With just over a month left in the 2012 MLB season, the Toronto Blue Jays find themselves 16.5 games to the back of the division-leading New York Yankees. The Jays and their fans wrote off the potential for playoff baseball long ago and instead have turned their focus to more pressing questions regarding the future.
Where do they go from here? What can they improve on for next year? What do they need to do to make the jump from mediocre to elite? And most pressing of all: Who should stay and who should go?
A question with such magnitude rarely has a cut-and-dried, black-and-white answer, and this case is no different.
Usually after such a poor showing by a team, players are shipped out in order to rebuild or players are brought in to try and win. But this season was a little different for the Jays.
It was a tumultuous, up-and-down season that saw injuries deplete the starting rotation along with injuries to key players like Jose Bautista, J.P. Arencibia, Colby Rasmus, Brett Lawrie and Adam Lind. Because of these injuries, a number of players saw playing time in a big league uniform who probably would not have, had the team stayed healthy and competed for a playoff spot.
Next year, players like Adeiny Hechavarria, Anthony Gose and Moises Sierra should not necessarily get the boot, but they should not see the inside of a Major League ballpark. They were helpful in a time of need to fill in roster spots for injured players, but assuming that next year the Jays can stay healthy, they should stay in Triple-A to develop for at least another year.
But then there are those players, like Aaron Loup, who came up to help and might be able to earn themselves a spot on the team next year . Loup is a 24-year-old rookie who has shown that he can pitch effectively in the Majors. Look for him to earn a bullpen spot coming out of spring training next year.
Keeping players in the minors in hopes of a healthy ball club and keeping the players in the major league that have earned the chance is all fine and well, but who should truly get the boot next year?
In his time with the Blue Jays, Adam Lind has been the definition of a AAAA baseball player. He absolutely destroys the minors and sometimes can do the same in the Majors, but more often than not, he struggles. And he struggles badly. On May 16th of this year, he saw his batting average drop to .186 before he was sent down to Las Vegas for the Pacific Coast League. There he hit .392 in 32 games until he was recalled.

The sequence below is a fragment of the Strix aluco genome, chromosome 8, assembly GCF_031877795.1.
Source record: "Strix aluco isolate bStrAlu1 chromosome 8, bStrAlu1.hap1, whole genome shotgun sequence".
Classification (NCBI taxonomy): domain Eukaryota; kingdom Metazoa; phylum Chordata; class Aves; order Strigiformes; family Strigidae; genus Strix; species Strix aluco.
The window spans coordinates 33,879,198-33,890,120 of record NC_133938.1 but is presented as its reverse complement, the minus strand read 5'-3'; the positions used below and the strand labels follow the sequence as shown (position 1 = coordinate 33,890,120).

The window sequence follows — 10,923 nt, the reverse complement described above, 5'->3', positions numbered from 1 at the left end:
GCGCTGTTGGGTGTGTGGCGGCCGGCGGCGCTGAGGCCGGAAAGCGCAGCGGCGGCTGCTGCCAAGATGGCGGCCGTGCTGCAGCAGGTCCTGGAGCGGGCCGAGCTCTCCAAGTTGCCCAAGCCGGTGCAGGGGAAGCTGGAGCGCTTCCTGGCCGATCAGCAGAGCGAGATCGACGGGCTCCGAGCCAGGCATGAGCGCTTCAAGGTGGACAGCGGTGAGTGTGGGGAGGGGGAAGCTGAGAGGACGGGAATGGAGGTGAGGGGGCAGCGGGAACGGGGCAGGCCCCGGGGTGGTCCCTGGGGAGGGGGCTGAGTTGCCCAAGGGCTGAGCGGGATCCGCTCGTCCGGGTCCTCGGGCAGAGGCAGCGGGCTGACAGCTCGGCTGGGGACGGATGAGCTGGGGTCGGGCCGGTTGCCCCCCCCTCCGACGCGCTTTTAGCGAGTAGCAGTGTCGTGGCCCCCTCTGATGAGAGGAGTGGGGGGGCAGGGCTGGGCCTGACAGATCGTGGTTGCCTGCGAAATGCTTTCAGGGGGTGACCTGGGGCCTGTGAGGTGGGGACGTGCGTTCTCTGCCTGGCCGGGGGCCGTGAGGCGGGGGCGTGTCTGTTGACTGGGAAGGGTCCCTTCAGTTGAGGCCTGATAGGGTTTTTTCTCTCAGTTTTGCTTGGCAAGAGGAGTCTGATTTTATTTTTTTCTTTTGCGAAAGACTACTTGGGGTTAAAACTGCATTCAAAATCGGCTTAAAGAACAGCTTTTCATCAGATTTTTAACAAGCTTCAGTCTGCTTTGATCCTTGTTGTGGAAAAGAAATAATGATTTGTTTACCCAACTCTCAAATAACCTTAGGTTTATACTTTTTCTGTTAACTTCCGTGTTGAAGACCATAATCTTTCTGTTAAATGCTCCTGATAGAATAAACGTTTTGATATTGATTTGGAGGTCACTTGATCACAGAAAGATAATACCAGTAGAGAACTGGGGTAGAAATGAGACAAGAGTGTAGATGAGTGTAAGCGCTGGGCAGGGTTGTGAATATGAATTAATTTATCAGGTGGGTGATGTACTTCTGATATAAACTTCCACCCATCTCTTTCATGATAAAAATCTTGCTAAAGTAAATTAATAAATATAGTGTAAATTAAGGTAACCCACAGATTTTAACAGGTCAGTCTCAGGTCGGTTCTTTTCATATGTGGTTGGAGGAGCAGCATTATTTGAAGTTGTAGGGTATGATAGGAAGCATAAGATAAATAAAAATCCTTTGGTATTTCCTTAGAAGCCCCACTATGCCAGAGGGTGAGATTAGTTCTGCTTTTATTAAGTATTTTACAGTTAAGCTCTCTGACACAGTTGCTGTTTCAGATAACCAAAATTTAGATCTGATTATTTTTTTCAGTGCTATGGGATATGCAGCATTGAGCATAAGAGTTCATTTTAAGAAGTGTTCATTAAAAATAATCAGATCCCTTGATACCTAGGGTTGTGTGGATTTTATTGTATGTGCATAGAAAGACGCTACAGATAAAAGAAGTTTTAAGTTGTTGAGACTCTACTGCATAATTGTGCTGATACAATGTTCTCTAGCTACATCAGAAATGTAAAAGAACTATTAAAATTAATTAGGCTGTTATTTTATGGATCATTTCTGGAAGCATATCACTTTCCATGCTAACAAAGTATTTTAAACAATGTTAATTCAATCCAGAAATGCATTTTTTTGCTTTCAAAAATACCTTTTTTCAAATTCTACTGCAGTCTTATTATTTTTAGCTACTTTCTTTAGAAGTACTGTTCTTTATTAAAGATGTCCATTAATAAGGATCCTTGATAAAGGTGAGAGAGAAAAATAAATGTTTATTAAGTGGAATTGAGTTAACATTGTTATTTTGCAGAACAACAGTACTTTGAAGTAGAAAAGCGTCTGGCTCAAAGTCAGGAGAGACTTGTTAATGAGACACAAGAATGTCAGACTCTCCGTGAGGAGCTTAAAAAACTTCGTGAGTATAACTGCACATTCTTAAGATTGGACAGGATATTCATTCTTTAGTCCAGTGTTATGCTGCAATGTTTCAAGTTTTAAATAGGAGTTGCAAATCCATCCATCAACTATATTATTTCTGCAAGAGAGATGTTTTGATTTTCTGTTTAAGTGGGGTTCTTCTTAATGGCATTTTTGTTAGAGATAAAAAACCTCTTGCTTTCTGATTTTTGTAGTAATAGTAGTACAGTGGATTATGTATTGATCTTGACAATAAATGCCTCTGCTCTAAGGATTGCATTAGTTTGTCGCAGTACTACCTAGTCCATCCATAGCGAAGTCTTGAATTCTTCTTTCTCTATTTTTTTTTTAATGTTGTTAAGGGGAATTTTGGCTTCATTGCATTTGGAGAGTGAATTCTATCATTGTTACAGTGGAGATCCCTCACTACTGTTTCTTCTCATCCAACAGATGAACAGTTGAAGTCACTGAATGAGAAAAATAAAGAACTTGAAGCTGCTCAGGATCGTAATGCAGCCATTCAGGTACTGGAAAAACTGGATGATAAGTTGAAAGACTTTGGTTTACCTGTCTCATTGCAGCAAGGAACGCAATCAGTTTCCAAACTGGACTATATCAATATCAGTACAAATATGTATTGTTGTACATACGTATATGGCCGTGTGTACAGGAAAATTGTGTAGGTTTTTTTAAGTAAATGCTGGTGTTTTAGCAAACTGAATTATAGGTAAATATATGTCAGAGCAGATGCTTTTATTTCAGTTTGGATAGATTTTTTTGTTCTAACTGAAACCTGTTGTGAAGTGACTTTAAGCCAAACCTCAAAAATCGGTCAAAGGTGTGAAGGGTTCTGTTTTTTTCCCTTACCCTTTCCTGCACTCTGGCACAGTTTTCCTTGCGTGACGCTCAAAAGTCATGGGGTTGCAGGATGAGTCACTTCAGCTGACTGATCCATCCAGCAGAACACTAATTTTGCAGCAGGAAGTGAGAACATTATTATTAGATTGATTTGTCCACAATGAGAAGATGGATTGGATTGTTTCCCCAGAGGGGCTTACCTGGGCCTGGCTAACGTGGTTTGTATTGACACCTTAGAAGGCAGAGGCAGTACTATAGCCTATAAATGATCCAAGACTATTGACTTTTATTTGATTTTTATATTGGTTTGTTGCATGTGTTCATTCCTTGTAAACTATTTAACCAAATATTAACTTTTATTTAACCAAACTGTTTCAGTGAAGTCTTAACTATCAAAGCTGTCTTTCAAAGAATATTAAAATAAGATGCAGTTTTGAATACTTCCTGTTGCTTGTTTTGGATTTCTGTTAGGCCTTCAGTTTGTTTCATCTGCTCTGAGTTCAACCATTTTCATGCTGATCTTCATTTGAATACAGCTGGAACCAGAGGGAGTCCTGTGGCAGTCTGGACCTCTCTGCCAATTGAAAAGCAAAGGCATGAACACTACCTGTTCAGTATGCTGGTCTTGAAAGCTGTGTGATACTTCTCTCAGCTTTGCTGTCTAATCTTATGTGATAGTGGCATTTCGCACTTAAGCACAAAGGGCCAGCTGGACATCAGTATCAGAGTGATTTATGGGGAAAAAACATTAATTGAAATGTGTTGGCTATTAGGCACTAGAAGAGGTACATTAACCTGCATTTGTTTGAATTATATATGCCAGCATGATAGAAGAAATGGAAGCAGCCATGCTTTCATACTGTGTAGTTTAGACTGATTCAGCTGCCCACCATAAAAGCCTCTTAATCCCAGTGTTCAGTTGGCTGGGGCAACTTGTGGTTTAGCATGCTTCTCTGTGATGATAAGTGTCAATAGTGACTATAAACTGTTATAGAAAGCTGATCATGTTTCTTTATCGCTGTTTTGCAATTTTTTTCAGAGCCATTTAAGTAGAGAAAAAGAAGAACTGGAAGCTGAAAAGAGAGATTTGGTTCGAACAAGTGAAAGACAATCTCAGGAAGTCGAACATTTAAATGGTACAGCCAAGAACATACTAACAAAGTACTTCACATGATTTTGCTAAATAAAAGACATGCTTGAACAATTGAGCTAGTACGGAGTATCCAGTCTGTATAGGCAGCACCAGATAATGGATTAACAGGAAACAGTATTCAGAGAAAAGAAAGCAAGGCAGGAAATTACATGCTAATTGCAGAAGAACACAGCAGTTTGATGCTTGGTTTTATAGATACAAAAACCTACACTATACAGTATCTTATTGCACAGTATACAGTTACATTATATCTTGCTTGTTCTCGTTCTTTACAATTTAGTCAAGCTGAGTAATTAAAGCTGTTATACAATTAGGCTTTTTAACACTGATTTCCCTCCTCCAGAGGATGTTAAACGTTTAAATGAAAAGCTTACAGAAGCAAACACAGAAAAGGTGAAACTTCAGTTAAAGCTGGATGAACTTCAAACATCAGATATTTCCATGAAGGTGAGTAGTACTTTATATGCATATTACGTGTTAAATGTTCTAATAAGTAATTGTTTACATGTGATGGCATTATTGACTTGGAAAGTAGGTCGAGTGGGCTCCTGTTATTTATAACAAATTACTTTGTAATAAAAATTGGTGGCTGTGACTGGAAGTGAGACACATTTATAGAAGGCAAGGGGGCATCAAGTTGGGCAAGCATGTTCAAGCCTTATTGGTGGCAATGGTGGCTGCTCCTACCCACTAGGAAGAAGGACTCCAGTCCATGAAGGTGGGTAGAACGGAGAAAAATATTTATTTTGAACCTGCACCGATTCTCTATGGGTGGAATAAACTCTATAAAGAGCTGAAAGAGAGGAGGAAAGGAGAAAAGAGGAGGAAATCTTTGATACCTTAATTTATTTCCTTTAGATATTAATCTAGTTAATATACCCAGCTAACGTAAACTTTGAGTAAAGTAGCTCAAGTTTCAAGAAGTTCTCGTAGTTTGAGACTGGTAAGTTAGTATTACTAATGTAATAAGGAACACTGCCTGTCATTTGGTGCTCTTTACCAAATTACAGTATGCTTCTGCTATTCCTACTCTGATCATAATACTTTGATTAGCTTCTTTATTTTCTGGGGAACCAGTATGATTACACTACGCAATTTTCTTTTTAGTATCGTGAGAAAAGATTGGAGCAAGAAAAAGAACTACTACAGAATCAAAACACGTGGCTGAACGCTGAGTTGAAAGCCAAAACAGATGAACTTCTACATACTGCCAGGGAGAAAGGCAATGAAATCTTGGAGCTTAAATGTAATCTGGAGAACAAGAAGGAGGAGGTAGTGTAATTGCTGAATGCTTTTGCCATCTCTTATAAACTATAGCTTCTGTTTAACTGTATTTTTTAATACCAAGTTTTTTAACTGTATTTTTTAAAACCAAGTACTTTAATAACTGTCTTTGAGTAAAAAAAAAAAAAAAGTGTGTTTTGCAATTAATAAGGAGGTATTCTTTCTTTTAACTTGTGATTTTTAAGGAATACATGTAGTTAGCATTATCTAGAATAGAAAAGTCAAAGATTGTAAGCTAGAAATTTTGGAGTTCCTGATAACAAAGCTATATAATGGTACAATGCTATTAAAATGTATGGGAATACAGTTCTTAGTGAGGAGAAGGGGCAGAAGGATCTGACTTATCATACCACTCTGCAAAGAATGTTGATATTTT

At 29 years old, there is still the opportunity for Lind to prove himself as an effective everyday player, but it most likely won’t happen with the Blue Jays. Edwin Encarnacion’s breakout season has really pushed Adam Lind into no-man’s land as far as the position is concerned. He was relegated to a designated hitter and struggled to hit.
The Blue Jays are notably interested in acquiring a big bat to fill that DH spot in place of Lind, which officially makes him expendable, but there are two obstacles standing in the way.
The first is his contract. In order to trade Lind, general manager Alex Anthopoulos would have to convince another team to take a $7 million gamble on him. He is guaranteed $5 million next year and can be bought out for an additional $2 million at the end of the 2013 season. That is a hefty price tag for a career .264 hitter.
The next obstacle standing in Anthopoulos’s way is an injury that Lind suffered earlier this year to his back. What appears to be an injury that he can play through, also has Lind thinking that it will “probably be there for the rest of my life," according to Gregor Chisolm for MLB.com.
That is a huge blow to any potential trade because Anthopoulos does not need to convince another GM to take on an aging, overpaid slugger with a nagging back injury.
If he were to be traded, the Blue Jays would need to package him in order to receive anything of real value. Since they are most likely looking to add a pitcher and another hitter, there is the potential that happens, but it is more likely that Anthopoulos accomplishes these tasks in separate trades—first dumping Lind’s salary and then going after the players that he thinks will help the team win with his new found financial flexibility.
When healthy, the 2012 Toronto Blue Jays were good enough to compete in the tough A.L. East so there are not many players that deserve to get the boot. That being said, Adam Lind is the player most likely to be shown the door at the end of the year in order to make the move from a competitive team to a playoff team.
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